Monday, May 17, 2021

#853 SOA Suite to OIC --> how easy is it?


This is the first in a series of posts addressing current SOA Suite customers interested in leveraging Oracle Integration Cloud.

We currently have many SOA Suite customers adopting OIC. This adoption can take different forms -

1. "Migrating" existing SOA composites to OIC -

Here we are essentially talking about re-implementing the existing SOA Suite composites in OIC. I have many customers doing this and doing it very well. One of them had ca. 200 integrations to implement in OIC. This work was done by a team of 2 developers over a period of 6 months - that is from initial development to production. 

2. Lift and Shift SOA Suite on-premise to SOA on OCI - Net new integrations implemented on OIC -

Think of the following scenario - customer is doing a lift and shift of E-Business Suite on-premise to Oracle Cloud Infrastructure (OCI). SOA Suite is heavily used so it makes sense to lift and shift this component as well. Customer then adopts a cloud based CRM and now has net new integration requirements in respect of, for example, opportunity to order between CRM and EBS.

3. Co-existence - Net new OIC integrations invoking SOA Suite processes via the OIC SOA Suite adapter and SOA Suite composites invoking OIC integrations.

This post, is, hopefully, the first of many on this theme. I begin with the simple BPEL process shown above and go deeper as we go along. The process is very simple - allowing me to insert an Order in the Database, via a SOAP interface.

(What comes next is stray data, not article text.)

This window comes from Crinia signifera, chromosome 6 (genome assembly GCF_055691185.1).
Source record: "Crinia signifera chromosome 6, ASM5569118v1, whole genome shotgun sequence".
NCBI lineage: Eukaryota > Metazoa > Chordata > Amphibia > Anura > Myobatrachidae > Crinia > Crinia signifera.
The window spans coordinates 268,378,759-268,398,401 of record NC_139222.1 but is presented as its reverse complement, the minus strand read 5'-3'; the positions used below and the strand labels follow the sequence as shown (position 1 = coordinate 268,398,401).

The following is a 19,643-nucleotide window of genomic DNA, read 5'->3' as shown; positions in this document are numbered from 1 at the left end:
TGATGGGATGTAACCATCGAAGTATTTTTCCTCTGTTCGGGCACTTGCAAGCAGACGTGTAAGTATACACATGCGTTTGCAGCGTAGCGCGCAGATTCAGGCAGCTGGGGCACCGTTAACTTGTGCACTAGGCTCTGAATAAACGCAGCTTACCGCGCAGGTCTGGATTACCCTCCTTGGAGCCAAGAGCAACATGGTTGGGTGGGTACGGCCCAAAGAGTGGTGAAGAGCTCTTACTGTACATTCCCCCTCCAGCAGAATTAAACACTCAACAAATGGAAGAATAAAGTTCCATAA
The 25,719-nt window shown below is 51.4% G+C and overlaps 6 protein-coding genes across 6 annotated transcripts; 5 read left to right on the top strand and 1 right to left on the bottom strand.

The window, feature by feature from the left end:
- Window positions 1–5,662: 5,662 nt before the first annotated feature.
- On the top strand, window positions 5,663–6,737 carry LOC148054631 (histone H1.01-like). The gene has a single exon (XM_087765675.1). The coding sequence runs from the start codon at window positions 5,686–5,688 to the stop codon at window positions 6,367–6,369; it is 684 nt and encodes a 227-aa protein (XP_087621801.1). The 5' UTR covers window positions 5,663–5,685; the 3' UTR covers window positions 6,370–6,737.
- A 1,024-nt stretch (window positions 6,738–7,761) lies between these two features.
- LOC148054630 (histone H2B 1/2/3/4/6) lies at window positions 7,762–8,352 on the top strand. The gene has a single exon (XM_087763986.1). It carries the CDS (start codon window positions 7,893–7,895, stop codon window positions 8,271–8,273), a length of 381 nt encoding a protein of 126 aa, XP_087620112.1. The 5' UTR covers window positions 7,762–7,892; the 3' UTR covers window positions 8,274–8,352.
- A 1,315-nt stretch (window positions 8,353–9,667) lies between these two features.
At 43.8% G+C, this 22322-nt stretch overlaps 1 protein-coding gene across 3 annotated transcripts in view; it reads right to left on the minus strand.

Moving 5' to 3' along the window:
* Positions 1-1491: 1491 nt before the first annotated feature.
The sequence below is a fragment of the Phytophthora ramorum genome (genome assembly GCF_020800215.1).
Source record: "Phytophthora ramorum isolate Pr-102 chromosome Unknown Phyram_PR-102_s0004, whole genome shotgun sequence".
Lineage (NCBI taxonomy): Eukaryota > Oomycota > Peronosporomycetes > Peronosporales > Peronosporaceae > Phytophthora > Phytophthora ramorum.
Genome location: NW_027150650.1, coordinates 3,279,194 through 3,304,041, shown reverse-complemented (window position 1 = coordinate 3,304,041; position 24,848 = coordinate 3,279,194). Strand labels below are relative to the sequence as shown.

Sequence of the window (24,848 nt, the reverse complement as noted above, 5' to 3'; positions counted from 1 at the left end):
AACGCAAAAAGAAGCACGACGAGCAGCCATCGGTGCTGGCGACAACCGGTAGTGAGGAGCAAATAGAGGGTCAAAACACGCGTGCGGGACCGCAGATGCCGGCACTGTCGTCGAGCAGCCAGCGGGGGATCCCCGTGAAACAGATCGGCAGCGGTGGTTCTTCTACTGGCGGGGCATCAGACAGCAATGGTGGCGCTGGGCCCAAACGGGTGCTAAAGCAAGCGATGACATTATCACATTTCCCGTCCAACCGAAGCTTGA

The processing is essentially just an assign of the input values to the DB invoke parameters -

Before implementing this Synchronous Request/Response flow in OIC - let's look at some of the artefacts we can reuse -

For example, the service wsdl - ProcessOrder.wsdl - and it's xsds.

I zip up the wsdl and the xsds it references - note the reference to the xsd in the wsdl - it expects to find the xsd in the /Schemas folder. Now one could recreate this folder structure or else just amend the reference -


I then copy the referenced xsds into the same folder as the wsdl and then zip -

I now go to OIC and create the 2 connections I require, SOAP and Oracle Database.


I now need to upload my zipped wsdl - 

Test and Save - 

I now create the DB connection - 

I specify an agent group - this refers to the lightweight OIC connectivity agent I have already installed on the same network as the database. The agent contains the DB adapter and will use that to process  interactions with the DB, both design-time and runtime. For design time, consider the initial call to the DB to retrieve all the schema tables etc.

Now to creating the integration itself - OIC offers different integration styles/patterns - I choose app driven or this use case.


I add the SOAP Trigger - akin to BPEL Receive -

and configure as follows - 

My model now looks like this - 

I add the DB connection as follows - 

Drag, drop and configure -

Model now looks like this - 

I do the mapping - akin to BPEL Assign -

The Mapper works on different levels - 
1. simple drag and drop
2. developer mode - access to a host of functions/xslt constructs
3. full edit access to the underlying xslt generated

I use option 1 for this simple example - 

I now map the return value -

I still have 1 issue to be sorted, before I can deploy and test. Here I need to specify a tracking variable. This tracking variable can be used in the Monitoring UI to find the flows for specific orders.

I activate (deploy) the integration  -

I can then access the url - 

This I will use in SOAP UI -

The Response from OIC -

I check out the DB table - 

Here is the Monitoring UI - 

So how easy is it? 
Very easy!

Granted this was a simple example, but there are BPEL processes out there of this ilk.
Future posts on this subject will look at more complex flows. 

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